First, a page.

In a communication yesterday with this mom, she made this statement, “I just can’t believe this is real.” And you know what? I have to say I agree. That hardhearted, pessimistic woman who stood at that drink fountain cleaning up Coke and thinking about all the greed surrounding her this time of year (including her own) was no more. Now, here she is…not believing that this is actually real. Not believing that a plea for help from one slightly jaded, disgruntled, Coke-covered grinch has managed to turn itself into a crusade. A mission. A swelling of love and generosity that will be soon be turning into a beautiful, happy Christmas in one little mountain home in North Carolina, filled with four smiling faces and one very, very grateful and relieved mom.

Wow.  (Have I said, “Wow” yet?)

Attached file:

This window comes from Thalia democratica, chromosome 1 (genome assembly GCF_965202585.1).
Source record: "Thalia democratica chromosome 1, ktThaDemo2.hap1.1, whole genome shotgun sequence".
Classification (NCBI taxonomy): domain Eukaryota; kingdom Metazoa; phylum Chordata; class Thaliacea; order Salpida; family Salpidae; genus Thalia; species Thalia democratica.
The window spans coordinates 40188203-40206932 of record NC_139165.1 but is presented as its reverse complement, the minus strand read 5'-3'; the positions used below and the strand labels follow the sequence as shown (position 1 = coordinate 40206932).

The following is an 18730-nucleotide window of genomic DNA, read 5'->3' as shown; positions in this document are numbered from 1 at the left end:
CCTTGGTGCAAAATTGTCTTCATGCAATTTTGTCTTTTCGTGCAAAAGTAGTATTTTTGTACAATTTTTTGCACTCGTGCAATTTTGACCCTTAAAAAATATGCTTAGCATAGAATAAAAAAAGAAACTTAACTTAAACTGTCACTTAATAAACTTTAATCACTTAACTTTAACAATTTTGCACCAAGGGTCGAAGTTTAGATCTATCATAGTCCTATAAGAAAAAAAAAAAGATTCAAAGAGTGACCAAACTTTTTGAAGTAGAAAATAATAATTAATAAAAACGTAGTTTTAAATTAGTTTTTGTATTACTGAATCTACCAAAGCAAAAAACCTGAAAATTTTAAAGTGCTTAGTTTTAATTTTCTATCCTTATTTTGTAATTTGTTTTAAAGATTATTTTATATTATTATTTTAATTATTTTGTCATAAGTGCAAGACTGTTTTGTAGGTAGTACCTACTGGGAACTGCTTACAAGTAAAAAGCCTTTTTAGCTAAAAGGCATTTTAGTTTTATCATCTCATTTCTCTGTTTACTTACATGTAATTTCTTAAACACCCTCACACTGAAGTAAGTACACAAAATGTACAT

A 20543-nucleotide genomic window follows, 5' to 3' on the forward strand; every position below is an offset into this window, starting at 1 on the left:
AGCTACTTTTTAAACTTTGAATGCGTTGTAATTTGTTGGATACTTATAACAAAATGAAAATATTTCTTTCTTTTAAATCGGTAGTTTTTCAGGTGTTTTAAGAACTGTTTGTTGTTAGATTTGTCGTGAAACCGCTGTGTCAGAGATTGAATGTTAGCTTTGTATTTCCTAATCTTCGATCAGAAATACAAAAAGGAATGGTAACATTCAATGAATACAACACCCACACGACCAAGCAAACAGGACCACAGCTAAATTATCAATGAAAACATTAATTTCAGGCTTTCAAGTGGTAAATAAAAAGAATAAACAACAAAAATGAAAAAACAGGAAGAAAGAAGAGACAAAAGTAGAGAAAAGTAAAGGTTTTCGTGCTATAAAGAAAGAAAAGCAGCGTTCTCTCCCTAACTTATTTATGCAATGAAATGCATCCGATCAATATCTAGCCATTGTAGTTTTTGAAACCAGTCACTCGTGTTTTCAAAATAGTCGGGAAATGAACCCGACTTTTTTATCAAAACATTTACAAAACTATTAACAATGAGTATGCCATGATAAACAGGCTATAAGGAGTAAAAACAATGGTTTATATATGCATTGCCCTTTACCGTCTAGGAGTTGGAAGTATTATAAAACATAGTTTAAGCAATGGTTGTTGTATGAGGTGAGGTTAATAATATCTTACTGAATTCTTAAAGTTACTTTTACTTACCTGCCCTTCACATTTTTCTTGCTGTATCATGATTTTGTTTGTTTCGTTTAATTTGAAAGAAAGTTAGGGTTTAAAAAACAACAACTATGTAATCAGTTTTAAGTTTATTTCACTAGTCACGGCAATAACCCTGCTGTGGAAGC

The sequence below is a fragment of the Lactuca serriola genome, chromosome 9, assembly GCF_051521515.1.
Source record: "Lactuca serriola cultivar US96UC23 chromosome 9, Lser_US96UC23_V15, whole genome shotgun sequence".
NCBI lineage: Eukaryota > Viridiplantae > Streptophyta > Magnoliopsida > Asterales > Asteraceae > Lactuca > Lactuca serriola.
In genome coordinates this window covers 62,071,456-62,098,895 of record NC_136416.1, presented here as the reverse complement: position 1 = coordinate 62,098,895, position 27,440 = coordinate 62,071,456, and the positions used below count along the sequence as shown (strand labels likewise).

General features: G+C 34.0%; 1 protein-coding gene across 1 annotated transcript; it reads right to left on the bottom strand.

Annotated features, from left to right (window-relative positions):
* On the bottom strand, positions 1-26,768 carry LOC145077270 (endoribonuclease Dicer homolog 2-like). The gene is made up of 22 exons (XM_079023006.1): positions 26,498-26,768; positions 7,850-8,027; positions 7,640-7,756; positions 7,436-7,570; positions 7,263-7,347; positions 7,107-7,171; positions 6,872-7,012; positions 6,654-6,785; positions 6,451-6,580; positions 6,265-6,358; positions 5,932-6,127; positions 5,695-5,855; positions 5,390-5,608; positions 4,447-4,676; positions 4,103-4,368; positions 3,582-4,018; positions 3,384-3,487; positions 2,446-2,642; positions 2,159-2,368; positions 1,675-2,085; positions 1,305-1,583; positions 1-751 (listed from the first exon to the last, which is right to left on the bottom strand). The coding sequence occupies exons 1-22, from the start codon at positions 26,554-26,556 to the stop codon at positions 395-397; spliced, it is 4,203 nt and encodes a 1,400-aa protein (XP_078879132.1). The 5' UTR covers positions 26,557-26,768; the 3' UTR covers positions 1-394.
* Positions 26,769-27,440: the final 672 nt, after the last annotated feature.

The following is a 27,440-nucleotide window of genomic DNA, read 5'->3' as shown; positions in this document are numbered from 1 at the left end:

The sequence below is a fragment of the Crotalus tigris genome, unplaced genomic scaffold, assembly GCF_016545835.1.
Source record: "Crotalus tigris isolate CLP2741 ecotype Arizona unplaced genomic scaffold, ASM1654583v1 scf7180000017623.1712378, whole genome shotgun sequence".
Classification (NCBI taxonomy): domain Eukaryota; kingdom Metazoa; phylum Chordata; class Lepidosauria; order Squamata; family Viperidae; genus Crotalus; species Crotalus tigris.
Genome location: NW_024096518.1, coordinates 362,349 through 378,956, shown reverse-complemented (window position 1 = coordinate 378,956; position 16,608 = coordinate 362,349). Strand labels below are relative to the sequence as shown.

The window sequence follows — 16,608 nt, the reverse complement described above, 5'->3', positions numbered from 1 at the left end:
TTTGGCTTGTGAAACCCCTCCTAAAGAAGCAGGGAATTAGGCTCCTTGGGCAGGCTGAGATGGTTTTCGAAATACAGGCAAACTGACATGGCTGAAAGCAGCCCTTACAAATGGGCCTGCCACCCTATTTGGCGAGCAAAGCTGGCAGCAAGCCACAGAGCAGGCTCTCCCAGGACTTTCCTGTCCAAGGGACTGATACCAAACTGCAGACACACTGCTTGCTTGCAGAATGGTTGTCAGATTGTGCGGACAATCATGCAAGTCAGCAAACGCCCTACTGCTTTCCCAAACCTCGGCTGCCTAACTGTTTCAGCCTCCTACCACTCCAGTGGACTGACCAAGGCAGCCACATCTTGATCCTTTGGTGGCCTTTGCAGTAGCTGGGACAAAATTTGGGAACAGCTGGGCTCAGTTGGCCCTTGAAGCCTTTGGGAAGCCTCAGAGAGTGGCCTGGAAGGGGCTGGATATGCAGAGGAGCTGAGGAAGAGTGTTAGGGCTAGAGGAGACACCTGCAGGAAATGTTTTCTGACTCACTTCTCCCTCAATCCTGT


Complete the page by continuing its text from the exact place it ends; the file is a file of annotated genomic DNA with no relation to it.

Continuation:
So, am I changed by this? Oh, you can bet I am. Like you wouldn’t believe. Does greed still exist in this world? Well, of course it does. But from now on, I am going to do my very best to practice a different kind of greed in my own life. From now on I am going to be greedy for things that aren’t things. I am going to start being greedy for human kindness. Greedy for compassion. Greedy for love. I’m going to soak up as much of it as I can.  And then do you know what I’m going to do?

I’m going to come back here and I’m going to tell you about it.  And I want you to do the same. Let’s start sharing the good stories, shall we?

Get out there and be greedy, my friends.

Merry Christmas.

greed

***

 

 

A Heavy Life

“Measure what is measurable, and make measurable what is not so.”
– Galileo Galilei

So, I have a question to ask you guys today.  And if I were guessing, I’d say it’s probably not one that you get asked very often. What I want to know is this:

How heavy is your life?